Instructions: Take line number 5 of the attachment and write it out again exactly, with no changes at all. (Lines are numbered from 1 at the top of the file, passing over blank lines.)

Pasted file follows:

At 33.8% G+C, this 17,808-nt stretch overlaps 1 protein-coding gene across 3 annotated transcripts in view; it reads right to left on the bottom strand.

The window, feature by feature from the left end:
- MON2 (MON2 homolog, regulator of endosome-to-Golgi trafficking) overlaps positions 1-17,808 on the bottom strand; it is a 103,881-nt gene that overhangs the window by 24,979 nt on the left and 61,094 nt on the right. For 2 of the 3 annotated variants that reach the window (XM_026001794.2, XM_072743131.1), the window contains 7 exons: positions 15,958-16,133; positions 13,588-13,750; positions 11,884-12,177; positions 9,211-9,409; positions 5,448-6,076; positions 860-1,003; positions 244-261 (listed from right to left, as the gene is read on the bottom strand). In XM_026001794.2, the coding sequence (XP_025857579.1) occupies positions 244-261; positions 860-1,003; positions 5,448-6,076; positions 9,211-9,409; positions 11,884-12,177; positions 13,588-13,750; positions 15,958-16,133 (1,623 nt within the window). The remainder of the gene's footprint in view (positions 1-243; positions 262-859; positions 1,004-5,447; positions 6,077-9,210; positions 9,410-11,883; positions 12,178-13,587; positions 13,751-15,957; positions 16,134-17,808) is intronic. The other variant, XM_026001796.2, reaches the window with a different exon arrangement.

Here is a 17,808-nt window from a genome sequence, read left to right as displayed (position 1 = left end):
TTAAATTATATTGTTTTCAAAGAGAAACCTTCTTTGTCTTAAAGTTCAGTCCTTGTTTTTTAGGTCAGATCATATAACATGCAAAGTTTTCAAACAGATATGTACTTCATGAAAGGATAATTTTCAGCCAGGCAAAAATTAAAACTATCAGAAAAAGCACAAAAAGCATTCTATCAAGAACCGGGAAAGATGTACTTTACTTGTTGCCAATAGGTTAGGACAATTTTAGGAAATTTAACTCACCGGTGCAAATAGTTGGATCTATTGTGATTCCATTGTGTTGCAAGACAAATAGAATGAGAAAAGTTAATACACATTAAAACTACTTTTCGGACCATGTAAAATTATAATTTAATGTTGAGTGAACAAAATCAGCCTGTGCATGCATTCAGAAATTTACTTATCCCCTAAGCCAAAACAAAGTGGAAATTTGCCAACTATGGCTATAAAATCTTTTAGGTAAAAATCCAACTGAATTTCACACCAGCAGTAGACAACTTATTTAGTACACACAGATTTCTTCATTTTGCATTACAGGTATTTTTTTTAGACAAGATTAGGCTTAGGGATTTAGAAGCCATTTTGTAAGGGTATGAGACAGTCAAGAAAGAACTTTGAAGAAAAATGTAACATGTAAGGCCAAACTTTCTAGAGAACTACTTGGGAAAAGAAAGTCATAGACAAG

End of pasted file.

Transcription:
TTAAATTATATTGTTTTCAAAGAGAAACCTTCTTTGTCTTAAAGTTCAGTCCTTGTTTTTTAGGTCAGATCATATAACATGCAAAGTTTTCAAACAGATATGTACTTCATGAAAGGATAATTTTCAGCCAGGCAAAAATTAAAACTATCAGAAAAAGCACAAAAAGCATTCTATCAAGAACCGGGAAAGATGTACTTTACTTGTTGCCAATAGGTTAGGACAATTTTAGGAAATTTAACTCACCGGTGCAAATAGTTGGATCTATTGTGATTCCATTGTGTTGCAAGACAAATAGAATGAGAAAAGTTAATACACATTAAAACTACTTTTCGGACCATGTAAAATTATAATTTAATGTTGAGTGAACAAAATCAGCCTGTGCATGCATTCAGAAATTTACTTATCCCCTAAGCCAAAACAAAGTGGAAATTTGCCAACTATGGCTATAAAATCTTTTAGGTAAAAATCCAACTGAATTTCACACCAGCAGTAGACAACTTATTTAGTACACACAGATTTCTTCATTTTGCATTACAGGTATTTTTTTTAGACAAGATTAGGCTTAGGGATTTAGAAGCCATTTTGTAAGGGTATGAGACAGTCAAGAAAGAACTTTGAAGAAAAATGTAACATGTAAGGCCAAACTTTCTAGAGAACTACTTGGGAAAAGAAAGTCATAGACAAG